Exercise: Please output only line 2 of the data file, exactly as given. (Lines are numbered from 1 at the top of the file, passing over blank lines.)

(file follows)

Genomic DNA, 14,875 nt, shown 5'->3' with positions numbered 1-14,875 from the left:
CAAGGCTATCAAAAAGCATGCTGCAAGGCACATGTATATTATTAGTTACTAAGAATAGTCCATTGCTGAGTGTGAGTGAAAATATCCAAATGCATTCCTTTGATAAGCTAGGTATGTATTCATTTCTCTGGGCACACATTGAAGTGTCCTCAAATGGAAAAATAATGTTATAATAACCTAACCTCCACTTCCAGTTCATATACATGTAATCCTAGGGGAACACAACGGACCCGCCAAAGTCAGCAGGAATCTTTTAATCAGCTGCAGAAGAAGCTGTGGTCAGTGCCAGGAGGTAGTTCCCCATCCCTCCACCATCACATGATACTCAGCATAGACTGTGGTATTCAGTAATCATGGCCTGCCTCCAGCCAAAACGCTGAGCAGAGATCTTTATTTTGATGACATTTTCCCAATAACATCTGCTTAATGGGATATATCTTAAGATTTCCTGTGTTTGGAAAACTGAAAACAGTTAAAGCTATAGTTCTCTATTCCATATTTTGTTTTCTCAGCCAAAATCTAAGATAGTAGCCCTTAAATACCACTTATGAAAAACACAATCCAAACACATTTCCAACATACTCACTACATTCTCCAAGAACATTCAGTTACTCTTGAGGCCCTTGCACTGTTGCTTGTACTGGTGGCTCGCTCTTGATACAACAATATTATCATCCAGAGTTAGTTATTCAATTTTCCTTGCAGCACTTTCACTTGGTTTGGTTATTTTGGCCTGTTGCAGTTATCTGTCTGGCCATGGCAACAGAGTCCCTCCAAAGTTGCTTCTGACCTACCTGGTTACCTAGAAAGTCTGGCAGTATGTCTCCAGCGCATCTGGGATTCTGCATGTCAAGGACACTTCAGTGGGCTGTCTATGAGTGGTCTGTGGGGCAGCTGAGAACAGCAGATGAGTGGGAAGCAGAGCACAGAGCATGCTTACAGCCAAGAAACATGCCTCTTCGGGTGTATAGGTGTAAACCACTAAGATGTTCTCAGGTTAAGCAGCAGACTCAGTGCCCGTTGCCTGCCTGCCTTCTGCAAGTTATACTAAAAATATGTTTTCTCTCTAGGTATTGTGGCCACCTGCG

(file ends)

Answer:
CAAGGCTATCAAAAAGCATGCTGCAAGGCACATGTATATTATTAGTTACTAAGAATAGTCCATTGCTGAGTGTGAGTGAAAATATCCAAATGCATTCCTTTGATAAGCTAGGTATGTATTCATTTCTCTGGGCACACATTGAAGTGTCCTCAAATGGAAAAATAATGTTATAATAACCTAACCTCCACTTCCAGTTCATATACATGTAATCCTAGGGGAACACAACGGACCCGCCAAAGTCAGCAGGAATCTTTTAATCAGCTGCAGAAGAAGCTGTGGTCAGTGCCAGGAGGTAGTTCCCCATCCCTCCACCATCACATGATACTCAGCATAGACTGTGGTATTCAGTAATCATGGCCTGCCTCCAGCCAAAACGCTGAGCAGAGATCTTTATTTTGATGACATTTTCCCAATAACATCTGCTTAATGGGATATATCTTAAGATTTCCTGTGTTTGGAAAACTGAAAACAGTTAAAGCTATAGTTCTCTATTCCATATTTTGTTTTCTCAGCCAAAATCTAAGATAGTAGCCCTTAAATACCACTTATGAAAAACACAATCCAAACACATTTCCAACATACTCACTACATTCTCCAAGAACATTCAGTTACTCTTGAGGCCCTTGCACTGTTGCTTGTACTGGTGGCTCGCTCTTGATACAACAATATTATCATCCAGAGTTAGTTATTCAATTTTCCTTGCAGCACTTTCACTTGGTTTGGTTATTTTGGCCTGTTGCAGTTATCTGTCTGGCCATGGCAACAGAGTCCCTCCAAAGTTGCTTCTGACCTACCTGGTTACCTAGAAAGTCTGGCAGTATGTCTCCAGCGCATCTGGGATTCTGCATGTCAAGGACACTTCAGTGGGCTGTCTATGAGTGGTCTGTGGGGCAGCTGAGAACAGCAGATGAGTGGGAAGCAGAGCACAGAGCATGCTTACAGCCAAGAAACATGCCTCTTCGGGTGTATAGGTGTAAACCACTAAGATGTTCTCAGGTTAAGCAGCAGACTCAGTGCCCGTTGCCTGCCTGCCTTCTGCAAGTTATACTAAAAATATGTTTTCTCTCTAGGTATTGTGGCCACCTGCG